When the nights begin to draw in, my imagination goes into overdrive. I love Halloween and all the history, traditions and legends that accompany it. And one that is really interesting is The Luz De Mafasca.
The Celts & Samhain
I love writing about its Celtic origins and the traditions and folklore of Samhain right up to the present day and the commercialism that surrounds this strange and spooky night of gore, ghouls and trick or treating.
But in Fuerteventura, it is not the trick and treater’s knocking on your door that you need to be wary of. When it comes to spooky costumes, people in Fuerteventura really know how to dress up and party. Halloween is just another of the holidays which gives us an excuse to don some mad makeup and go wild, but there is also a spooky side to the island, that often gets forgotten.
Back in and around October 2010. I was looking for inspiration for articles that I could write for the upcoming October magazine. By chance, I managed to get my hands on an old book. It was written by the gran daughter of one of the older local residents. It was only a small, flimsy affair that contained around 60 pages, but it was enough to intrigue me.
The Old Book
The book, or pamphlet (which is probably a better way to describe it), was written in the language that the local people of Fueteventura ( the Majorero’s ) have used for centuries. Although some of the words looked like Spanish, there were many that I did not recognise, so I needed some local help. It took my a while to find someone that was able to translate the old words into Spanish, and then help me to translate them to English, without loosing their original meaning. It was no mean feat. However, it was well worth the effort.
Ghosts & Other Phenomenon
The book was a book of mystery, short stories passes down from generation to generation about ghostly apparitions, scary dogs, flying witches and things that disappeared and reappeared. These stories, I will retell at some point for everyone to enjoy. But for now…… I am going to focus on just one. A mystery that has become so well-known on the island, that it has even been made into a movie!
La Luz De Mafasca
One of the most popular of local phenomenon’s is known as La Luz de Mafasca or The Mafasca Light.
But what is it and should you be afraid????
The Ghostly Light
As the night starts to draw in, spooky reddish coloured lights sometimes appear in the sparse desert areas near Antigua. Witnesses that have seen the light for themselves, state that it made them feel frightened, amazed and in a state of panic, as if something supernatural was shining a torch upon them. All reports indicate that the light appears to have a kind of supernatural intelligence. It changes in size within seconds, hovers motionless in the air for periods of time and then shoots off, accelerating across the plains. It also jumps from side to side, glowing with a reddish colour, similar to that of a lit cigar. It also seems to terrify anyone that sees it.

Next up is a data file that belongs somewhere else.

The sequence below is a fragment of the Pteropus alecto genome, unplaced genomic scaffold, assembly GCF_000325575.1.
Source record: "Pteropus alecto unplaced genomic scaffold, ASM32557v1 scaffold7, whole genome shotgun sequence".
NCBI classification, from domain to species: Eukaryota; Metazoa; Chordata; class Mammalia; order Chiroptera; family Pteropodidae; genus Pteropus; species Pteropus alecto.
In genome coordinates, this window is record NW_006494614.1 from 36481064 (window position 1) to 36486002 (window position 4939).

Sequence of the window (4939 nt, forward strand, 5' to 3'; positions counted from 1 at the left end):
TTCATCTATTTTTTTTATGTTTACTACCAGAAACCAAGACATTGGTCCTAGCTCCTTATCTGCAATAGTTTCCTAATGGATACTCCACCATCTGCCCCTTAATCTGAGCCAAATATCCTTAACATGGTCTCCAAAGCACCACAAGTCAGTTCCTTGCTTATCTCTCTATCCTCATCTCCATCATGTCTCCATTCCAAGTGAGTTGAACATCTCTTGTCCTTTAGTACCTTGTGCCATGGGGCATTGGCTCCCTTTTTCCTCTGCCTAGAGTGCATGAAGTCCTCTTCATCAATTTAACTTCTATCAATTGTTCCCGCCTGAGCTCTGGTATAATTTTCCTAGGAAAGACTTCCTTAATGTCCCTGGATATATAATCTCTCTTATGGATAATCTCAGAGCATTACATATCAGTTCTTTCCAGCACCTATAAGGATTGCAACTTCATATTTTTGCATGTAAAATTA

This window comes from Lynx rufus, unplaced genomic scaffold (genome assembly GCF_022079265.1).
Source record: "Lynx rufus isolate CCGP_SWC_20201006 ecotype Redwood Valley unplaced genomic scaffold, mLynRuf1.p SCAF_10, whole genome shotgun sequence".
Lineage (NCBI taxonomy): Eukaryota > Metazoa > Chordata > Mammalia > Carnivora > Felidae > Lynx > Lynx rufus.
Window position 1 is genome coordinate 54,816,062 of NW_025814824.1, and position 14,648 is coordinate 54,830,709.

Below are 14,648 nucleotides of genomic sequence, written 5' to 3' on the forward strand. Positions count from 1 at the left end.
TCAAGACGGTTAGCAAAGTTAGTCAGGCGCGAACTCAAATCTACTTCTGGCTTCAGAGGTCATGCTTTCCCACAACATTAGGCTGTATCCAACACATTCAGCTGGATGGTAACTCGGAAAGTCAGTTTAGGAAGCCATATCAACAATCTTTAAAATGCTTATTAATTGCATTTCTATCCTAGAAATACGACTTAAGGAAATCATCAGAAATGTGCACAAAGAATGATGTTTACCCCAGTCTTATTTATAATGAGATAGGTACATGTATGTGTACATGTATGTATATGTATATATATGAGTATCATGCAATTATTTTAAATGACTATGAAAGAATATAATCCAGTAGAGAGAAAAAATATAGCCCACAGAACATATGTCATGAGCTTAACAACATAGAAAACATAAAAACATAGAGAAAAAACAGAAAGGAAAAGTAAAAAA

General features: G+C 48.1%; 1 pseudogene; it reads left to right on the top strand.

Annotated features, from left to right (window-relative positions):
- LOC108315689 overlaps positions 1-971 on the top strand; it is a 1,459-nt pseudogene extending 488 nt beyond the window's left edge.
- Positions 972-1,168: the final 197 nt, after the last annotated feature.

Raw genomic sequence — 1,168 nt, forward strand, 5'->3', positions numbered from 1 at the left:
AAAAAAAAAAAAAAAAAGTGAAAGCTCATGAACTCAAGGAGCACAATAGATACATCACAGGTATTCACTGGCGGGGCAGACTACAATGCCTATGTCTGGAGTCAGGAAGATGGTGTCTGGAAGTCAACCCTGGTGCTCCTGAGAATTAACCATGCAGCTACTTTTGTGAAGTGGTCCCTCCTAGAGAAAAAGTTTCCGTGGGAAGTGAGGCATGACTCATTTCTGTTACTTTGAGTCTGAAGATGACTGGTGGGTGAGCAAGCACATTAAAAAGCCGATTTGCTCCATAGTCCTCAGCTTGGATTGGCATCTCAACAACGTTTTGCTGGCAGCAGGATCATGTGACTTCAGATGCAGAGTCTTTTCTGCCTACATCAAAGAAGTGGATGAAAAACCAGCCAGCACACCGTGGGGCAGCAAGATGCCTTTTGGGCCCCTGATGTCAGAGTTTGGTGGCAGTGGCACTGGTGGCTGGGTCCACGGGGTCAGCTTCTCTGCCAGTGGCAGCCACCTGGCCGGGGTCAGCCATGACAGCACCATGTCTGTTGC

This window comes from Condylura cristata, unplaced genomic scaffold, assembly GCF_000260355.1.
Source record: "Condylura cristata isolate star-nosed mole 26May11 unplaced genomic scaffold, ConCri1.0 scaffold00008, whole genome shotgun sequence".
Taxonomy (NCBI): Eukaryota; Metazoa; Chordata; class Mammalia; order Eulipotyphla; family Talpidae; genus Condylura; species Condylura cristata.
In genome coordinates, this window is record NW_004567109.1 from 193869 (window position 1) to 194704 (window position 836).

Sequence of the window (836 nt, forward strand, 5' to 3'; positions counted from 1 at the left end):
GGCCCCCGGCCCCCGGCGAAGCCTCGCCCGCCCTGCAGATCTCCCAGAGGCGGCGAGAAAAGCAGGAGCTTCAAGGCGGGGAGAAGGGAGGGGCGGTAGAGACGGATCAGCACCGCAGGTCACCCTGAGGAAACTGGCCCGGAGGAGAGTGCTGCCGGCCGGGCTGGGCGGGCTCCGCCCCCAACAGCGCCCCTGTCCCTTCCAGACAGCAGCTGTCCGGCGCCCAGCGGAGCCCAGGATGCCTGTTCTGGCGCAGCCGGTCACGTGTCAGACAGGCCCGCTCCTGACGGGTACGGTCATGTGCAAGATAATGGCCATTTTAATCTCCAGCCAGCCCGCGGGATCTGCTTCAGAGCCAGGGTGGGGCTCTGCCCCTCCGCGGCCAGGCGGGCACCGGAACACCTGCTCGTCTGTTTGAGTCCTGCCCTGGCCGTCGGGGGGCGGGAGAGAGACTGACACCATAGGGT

It is said that the light accompanies lone travelers across the wastelands but nobody really knows for sure. However, in one account from the 1940’s an old weary priest, renowned to have failing eyesight, was accompanied by the light. It stayed by his side all the way across the plains and to his home in Tunieje. The light only disappeared once he was safely inside his home.
There are several places on the island where the light is often reportedly seen. The main area being the Llano de Mafasca, from where the light gets its name. Other areas include: The notary house in Valles de Ortega, the Pedrales slope, Charco Rosa de Catalina Garcia and Llano de la Higuera in Tunieje.
The story Behind the light
Until quite recently, Fuerteventura was purely a farming community with no street lights or motorised transport of any kind. Shepherds, farmers and fisherman literally loved off the land and would walk miles from village to village to grind their grain, exercise their flocks and trade their wares. These were long, arduous journeys over difficult terrain and in pitch black. One night, two weary shepherds decided to stop for a meal and some rest. They had slaughtered one of their sheep and decided to build a fire on which to cook the meat. They scurried around in the dark, gathering up whatever firewood they could find and leaning behind a small rock wall, was a simple wooden cross.
The Small Wooden Cross
Here crosses are often placed to indicate and commemorate the location where somebody died, such as by the roadside. They are also placed on grave sites to signify that someone is buried there. The shepherds, weary from their travels and looking forward to filling their bellies, saw only two pieces of wood that would burn well, so they took the little wooden cross and added it to the rest of their firewood. The cross burned but as it did a ball of light appeared and hovered in the air, focused squarely on the two men. The light grew in intensity, filling the shepherds with dread, so they began to run. However, the light followed them where ever they went, bouncing from side to side, gaining in speed and chasing the shepherds across the desert and into the local folklore and history books forever.
No one really knows what happened to the shepherds, but the story tells that the remains of the ram and the ashes were later found. And in the centre of the spent campfire was a small unburnt and completely undamaged little wooden cross.
So What Do You Think?
Some believe that the ghostly light is haunted by the soul of the unknown person whose grave was desecrated. But others say it is the tormented souls of the two shepherds who died of fright on that fateful night. Who knows?
Let us know what you think?
Who or what do you think is behind these strange lights?
Have you seen them?
Get in touch and let us know.